What is a metric? [closed]

I was taking a basic course in general relativity. They introduced a concept of a metric which I wasn't able to understand can somebody explain it to me why do we need a metric in curved spaces?

closed as too broad by user36790, Sebastian Riese, Prahar, Kyle Kanos, user10851 Feb 25 '16 at 2:59

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why do we need a metric

Clocks don't measure time, they measure the metric applied the the worldline of their path in 4d spacetime. Rulers don't measure distance, they measure the metric along their path in 4d spacetime. Everything you are used to thinking of as a measurement actually measures the metric.

That is why you need it. Because that's what clocks and rulers measure and you want to connect to measurements at some point (physics is an experimental science after all).

So you could ask why you didn't know you needed it. And that's because if you write it as a matrix, then in everyday situations it is very similar (numerically) to the identity matrix.

Which allows you to ignore when you use it, which allows you to confuse lots of things. For instance you could take a directional derivative. Or you could write a vector (the gradient vector) that when dotted (scalar product) with a unit vector tells you the directional derivative in that direction. But that dot product (scalar product) uses the metric. And if you use non cartesian coordinates you'd already have to pay attention. But there is a natural object that takes vectors and gives you directional derivatives and that's the gradient. The gradient vector is the gradient with the metric applied to make it into a vector when really its a function that takes vector and gives directional vectors.

And this is the really issue in relativity. You have to unlearn. You have to find out that thingsvyouvdivide thought were the same (gradient and gradient vector) are actually different. Like forces. Does $\vec F=m\vec a$ or does $\vec F=\mathrm d\vec p/\mathrm d t$? In Newtonian mechanics $m\vec a=\mathrm d\vec p/\mathrm d t$ so it didn't matter which one equally $\vec F$ but in relativity $m\vec a\neq \mathrm d\vec p/\mathrm d t$ so they can't both equal the same thing. And so you have to learn that forces are about changes in momentum, not about mass times acceleration. That's the real difficulty of learning Relativity. And so now you have to learn to distinguish between column vectors like the gradient vector and row vectors like the gradient.

If you write the metric as a matrix $G$ then the relationship between a column vector $c$ and a row vector is naturally $r$ but if you have two column vectors $a$ and $b$ you can compute $(Ga)^Tb.$ And that's a scalar. So the row vector associated with a column vector $a$ is not $a^T$ it is $(Ga)^T.$ But why would you even think it is $a^T.$

The only problem is the matrix $G$ is sometimes an identity matrix, in fact in a Euclidean space with Cartesian coordinates it is the identity matrix. So you might have thought $a^T$ and $(Ga)^T$ are the same since you practiced a situation where they are the same. And since that was the first one you learned, you might not notice using it when it's the identity matrix. In non Cartesian coordinates it isn't the identity matrix. So you can practice with non Cartesian coordinates and get used to it. Learning the difference between a change in coordinates and an actual metric distance.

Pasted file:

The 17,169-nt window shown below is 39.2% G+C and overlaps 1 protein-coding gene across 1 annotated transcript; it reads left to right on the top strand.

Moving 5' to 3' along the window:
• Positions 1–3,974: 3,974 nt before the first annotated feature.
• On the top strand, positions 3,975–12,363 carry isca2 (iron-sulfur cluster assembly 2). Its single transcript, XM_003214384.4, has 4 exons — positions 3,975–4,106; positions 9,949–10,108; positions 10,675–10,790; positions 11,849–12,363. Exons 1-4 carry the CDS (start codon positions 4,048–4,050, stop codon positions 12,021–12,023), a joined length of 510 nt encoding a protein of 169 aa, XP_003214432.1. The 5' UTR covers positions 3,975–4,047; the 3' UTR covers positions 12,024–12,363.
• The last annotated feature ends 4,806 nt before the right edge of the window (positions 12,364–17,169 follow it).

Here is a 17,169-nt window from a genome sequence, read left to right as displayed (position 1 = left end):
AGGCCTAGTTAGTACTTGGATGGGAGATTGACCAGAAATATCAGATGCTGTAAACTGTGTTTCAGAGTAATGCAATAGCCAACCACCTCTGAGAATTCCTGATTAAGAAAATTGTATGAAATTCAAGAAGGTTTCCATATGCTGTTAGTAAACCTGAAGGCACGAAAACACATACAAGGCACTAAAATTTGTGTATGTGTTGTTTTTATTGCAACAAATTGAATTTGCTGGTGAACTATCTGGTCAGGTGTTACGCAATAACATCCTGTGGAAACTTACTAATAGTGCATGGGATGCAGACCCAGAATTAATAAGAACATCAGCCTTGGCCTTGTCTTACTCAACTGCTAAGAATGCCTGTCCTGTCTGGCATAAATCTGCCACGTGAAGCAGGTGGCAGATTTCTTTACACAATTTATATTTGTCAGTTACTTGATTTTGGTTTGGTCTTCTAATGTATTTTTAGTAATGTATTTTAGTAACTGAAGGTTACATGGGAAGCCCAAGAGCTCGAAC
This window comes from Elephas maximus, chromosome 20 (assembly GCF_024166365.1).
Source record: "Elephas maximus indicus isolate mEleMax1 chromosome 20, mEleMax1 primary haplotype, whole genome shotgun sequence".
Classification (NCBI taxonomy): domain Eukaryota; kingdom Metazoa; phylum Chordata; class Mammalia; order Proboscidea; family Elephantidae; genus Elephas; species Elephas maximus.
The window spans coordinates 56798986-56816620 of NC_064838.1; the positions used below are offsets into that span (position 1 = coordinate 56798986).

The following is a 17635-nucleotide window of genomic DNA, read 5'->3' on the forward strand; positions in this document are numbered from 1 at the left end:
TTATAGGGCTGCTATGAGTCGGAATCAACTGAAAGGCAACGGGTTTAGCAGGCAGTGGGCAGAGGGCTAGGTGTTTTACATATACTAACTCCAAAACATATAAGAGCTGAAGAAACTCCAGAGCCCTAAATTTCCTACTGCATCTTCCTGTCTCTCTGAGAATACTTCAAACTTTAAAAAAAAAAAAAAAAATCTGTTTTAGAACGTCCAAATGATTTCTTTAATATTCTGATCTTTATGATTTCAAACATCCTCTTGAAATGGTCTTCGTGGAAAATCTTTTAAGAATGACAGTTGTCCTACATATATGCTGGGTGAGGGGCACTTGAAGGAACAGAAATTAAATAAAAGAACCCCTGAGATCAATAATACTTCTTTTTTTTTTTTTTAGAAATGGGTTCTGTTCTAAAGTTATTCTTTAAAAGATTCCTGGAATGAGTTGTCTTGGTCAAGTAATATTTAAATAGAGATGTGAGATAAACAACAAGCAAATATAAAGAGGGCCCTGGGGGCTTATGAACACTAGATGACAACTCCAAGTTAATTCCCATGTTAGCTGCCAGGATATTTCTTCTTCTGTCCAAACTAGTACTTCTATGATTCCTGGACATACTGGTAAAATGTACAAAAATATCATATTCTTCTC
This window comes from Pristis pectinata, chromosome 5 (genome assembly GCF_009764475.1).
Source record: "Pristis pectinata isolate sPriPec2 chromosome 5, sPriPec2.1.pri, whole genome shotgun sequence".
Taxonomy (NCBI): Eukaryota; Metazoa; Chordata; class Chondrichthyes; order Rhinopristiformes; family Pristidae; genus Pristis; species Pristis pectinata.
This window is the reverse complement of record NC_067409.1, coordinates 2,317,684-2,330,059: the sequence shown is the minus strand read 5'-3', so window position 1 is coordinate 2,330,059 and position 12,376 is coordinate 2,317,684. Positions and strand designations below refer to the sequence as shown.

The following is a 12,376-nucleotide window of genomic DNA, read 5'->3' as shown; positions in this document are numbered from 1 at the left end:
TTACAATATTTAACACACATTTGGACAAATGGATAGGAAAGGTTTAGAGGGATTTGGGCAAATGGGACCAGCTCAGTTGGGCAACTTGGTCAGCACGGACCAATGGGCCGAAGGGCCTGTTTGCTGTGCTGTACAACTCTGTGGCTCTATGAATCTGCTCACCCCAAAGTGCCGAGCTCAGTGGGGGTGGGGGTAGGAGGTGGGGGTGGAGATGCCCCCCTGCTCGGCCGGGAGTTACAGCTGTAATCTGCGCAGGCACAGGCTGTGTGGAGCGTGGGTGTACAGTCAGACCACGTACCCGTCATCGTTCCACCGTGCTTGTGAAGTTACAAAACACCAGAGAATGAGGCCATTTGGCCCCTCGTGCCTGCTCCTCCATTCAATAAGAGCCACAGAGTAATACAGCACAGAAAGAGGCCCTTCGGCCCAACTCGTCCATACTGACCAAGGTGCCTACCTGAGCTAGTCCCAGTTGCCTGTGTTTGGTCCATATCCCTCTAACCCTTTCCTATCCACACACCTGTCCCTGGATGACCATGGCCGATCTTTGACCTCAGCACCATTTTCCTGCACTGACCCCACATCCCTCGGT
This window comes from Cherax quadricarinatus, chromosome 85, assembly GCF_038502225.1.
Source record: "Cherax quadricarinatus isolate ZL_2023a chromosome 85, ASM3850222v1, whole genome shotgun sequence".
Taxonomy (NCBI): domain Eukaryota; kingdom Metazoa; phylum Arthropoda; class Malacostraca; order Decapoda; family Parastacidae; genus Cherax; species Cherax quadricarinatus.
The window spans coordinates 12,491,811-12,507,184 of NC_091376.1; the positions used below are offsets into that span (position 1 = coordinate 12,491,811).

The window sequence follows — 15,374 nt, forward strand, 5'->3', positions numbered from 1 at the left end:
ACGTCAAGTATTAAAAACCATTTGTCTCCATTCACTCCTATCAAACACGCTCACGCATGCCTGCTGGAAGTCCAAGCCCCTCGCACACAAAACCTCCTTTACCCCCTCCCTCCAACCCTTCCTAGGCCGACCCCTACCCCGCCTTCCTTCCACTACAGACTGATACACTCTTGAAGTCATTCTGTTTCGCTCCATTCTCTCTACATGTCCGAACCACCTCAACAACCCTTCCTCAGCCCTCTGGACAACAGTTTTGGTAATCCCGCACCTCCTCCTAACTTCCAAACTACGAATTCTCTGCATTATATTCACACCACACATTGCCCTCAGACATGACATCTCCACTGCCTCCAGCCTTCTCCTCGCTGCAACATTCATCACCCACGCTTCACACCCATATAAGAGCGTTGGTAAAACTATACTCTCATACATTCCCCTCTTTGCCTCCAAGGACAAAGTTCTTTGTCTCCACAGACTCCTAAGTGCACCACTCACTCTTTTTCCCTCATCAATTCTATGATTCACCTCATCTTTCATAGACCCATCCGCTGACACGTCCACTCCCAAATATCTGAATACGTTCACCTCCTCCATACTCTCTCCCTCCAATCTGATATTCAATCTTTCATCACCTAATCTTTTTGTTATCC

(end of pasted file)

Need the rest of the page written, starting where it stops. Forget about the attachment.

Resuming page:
For instance if you use polar coordinates $r$ and $\theta$ then the $\theta$ doesn't even have units of distance. Clearly a coordinate difference isn't giving you something measured by a ruler. For that you need the metric.

A metric is a distance function for a space. It takes two space(time)-coordinates and gives the distance between them. We usually consider points which are infinitesimally close to one another, because that way it applies to every kind of space, curved or not. In a 2D Euclidean space, the metric is given by pythagoras' theorem: $ds^2(dx_\mu)=dx^\mu dx_\mu=dx^2+dy^2$. In the flat 1+1D Minkowski space, $ds^2(dx_\mu)=dx^\mu dx_\mu=c^2dt^2-dx^2$.

In both these cases the absolute values of the coordinates do not matter, only their differences are used to calculate the distance. When a space is curved, this changes. The distance function changes as we move along the space, due to the change in curvature. This dependency is captured in the metric tensor. We have in general $$ds^2(x_\mu,dx_\mu)=g^{\mu\nu}(x_\mu)dx_\mu dx_\nu\equiv dx^\mu dx_\mu.$$

The previous two flat spaces are also described by this general equation. For the Euclidean space, the metric tensor is the 2x2 unit matrix. For the Minkowki spacetime, the metric tensor is a 2x2 diagonal matrix with 1 in the topleft and -1 in the bottomright. In both cases they are constant matrices, independent of the absolute coordinates. The metric tensor is always there, but it is only in a space with non-constant curvature where it changes from one place to another.

Pythagoras' theorem is an example of a metric. Notice that this theorem is postulated rather than derived (in fact, it defines flat 2D space). Notice also that (except for very short distances) it isn't valid on a globe, where a different rule (to calculate distances) needs to be specified instead.

• You're making confusion between the metric and the application of the metric tensor onto two vectors (which gives back Pythagoras' theorem). – gented Feb 24 '16 at 13:46

It is a way to quantify the behavior of the space, whether it is flat or curvilinear.

$ds^{2} = g_{\mu \nu} \triangle x_{\mu} \triangle x_{\nu}$

Where ds is the interval, g is the metric and the x's are the co-ordinates. As it has been said the x's can be drawn analogous to pythagoras in euclidean space, and the metric is a machine that translates that to curved space, if it is so.

EDIT: $ds^{2}$ - corrected by Lewis Miller.

• Don't you mean $ds^2$? – Lewis Miller Feb 24 '16 at 17:04